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EARL API: Getting There

From: Sean B. Palmer <sean@mysterylights.com>
Date: Tue, 9 Oct 2001 00:40:09 +0100
Message-ID: <00e901c15052$ca244700$55d993c3@y0r1d9>
To: <w3c-wai-er-ig@w3.org>
Cc: "Libby Miller" <Libby.Miller@bristol.ac.uk>
[[[
EARL Python API - encourage semweb folks to get involved (SBP)
]]] - http://www.w3.org/WAI/ER/2001/10/f2f-notes

I've started on it by modularizing SWIPT (an RDF Python API I wrote), and
then adding a query module to it so that we can scrape results out of some
EARL. The module is at:-

   http://infomesh.net/2001/10/08/swipt/query.txt

the rest of the junk is at:-

   http://infomesh.net/2001/10/08/swipt/

more instructions at the bottom of this email.

I got the idea from the demonstration that Libby set up during the meeting
and that I was cooing over:-

   http://swordfish.rdfweb.org/discovery/2001/10/earl/

'Cept I implemented it in Python, so mine's better. Honest :-) Libby will
tell you that hers is better because it can do constraints, and has a Web
interface and templatable output: but don't believe a word of it... Ahem.

Anyway, that's just the *start* of an EARL API, because a query engine
isn't specifically an EARL thing. What we need now are built-in queries
that can be performed (Libby's "tell me all tests that my page fails" is a
good one).

So feedback at this point would be good: what kind of stuff would you like
an EARL API to be able to do? The sky's the limit with any Turing Complete
programming language, so suggest anything.

Notes on how to get the query thing running:-

You'll most likely need query.txt, ntriples.txt, swiptql.txt, rdfstore.txt,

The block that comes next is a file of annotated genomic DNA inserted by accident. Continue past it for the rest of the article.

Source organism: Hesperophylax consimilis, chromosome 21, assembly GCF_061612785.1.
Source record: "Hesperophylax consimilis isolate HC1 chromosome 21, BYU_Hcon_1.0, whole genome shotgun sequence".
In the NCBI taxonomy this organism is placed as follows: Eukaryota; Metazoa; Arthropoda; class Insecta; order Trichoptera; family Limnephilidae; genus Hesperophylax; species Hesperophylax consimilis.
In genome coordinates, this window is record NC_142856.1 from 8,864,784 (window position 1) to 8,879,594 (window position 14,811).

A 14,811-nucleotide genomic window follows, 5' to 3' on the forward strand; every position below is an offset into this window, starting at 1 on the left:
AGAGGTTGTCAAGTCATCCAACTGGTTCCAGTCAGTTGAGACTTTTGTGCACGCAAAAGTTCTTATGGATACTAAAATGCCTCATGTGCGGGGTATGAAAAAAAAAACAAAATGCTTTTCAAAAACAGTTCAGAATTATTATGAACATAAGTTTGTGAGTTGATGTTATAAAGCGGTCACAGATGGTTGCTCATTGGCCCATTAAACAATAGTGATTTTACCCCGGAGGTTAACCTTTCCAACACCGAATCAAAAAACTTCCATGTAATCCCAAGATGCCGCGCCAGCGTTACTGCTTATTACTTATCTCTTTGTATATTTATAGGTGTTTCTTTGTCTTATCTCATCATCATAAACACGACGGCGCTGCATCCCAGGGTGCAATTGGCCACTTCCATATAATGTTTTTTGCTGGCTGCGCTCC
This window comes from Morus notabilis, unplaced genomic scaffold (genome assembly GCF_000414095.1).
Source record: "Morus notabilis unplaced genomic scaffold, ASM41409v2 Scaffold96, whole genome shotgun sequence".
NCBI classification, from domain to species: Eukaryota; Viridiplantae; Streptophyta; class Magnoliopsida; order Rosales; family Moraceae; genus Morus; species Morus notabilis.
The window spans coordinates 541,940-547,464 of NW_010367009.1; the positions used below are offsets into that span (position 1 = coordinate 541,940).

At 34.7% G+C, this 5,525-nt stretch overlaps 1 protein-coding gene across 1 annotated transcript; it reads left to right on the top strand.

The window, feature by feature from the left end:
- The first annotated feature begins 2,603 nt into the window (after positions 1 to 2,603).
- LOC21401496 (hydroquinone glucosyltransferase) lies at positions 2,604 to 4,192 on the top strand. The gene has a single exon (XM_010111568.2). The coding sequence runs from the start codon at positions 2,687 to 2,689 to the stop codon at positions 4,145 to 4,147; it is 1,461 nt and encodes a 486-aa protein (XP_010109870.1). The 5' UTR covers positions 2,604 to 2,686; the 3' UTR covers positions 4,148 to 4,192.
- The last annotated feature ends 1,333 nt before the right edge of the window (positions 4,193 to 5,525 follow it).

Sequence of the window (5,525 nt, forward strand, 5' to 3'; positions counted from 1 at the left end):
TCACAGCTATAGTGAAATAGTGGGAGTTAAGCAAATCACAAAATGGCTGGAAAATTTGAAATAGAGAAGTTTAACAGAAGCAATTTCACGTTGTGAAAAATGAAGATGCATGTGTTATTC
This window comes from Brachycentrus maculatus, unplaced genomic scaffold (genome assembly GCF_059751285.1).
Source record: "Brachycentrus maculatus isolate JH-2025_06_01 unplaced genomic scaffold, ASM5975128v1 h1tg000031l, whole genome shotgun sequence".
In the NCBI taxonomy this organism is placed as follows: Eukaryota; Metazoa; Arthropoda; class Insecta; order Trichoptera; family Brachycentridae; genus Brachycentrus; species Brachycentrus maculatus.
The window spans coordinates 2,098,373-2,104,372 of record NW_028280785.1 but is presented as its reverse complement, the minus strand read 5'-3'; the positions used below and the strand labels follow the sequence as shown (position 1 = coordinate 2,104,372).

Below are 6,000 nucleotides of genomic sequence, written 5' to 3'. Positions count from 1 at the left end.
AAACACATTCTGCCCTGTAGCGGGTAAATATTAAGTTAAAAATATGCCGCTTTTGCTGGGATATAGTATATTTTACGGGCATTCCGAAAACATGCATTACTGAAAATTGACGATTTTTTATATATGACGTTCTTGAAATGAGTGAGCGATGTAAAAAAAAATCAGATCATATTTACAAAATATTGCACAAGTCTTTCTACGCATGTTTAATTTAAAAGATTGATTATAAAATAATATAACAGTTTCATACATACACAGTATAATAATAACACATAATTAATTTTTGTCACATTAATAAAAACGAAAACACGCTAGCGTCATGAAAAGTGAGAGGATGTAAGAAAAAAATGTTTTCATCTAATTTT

and util.txt from the SWIPT directory. Bung them all into a folder, and
rename them so that they have ".py" extensions in place of ".txt". You'll
obviously need to have Python installed:-

   http://www.python.org/

I have version 2.1.1, I think.

To run a query, you can use the following example files:-

   http://infomesh.net/2001/10/08/swipt/earl.n3
   http://infomesh.net/2001/10/08/swipt/earlq.n3

and then run the following command line:-

   python query.py earl.n3 earlq.n3 > out.n3

The earlq.n3 file is a SWIPTQL file (which is just NTriples with
universally quantified variables in it). You should get some neat SWIPTQL3
output (which is just N3 with universally quantified variables in it).
Easy.

Before William says it, this isn't a great tool for the novice yet, but
it's getting there. It should be possible to run this stuff naturally as a
Python CGI, so there could be a simple Web based interface for it.

Cheers,

--
Kindest Regards,
Sean B. Palmer
@prefix : <http://webns.net/roughterms/> .
:Sean :hasHomepage <http://purl.org/net/sbp/> .
Received on Monday, 8 October 2001 19:42:16 GMT

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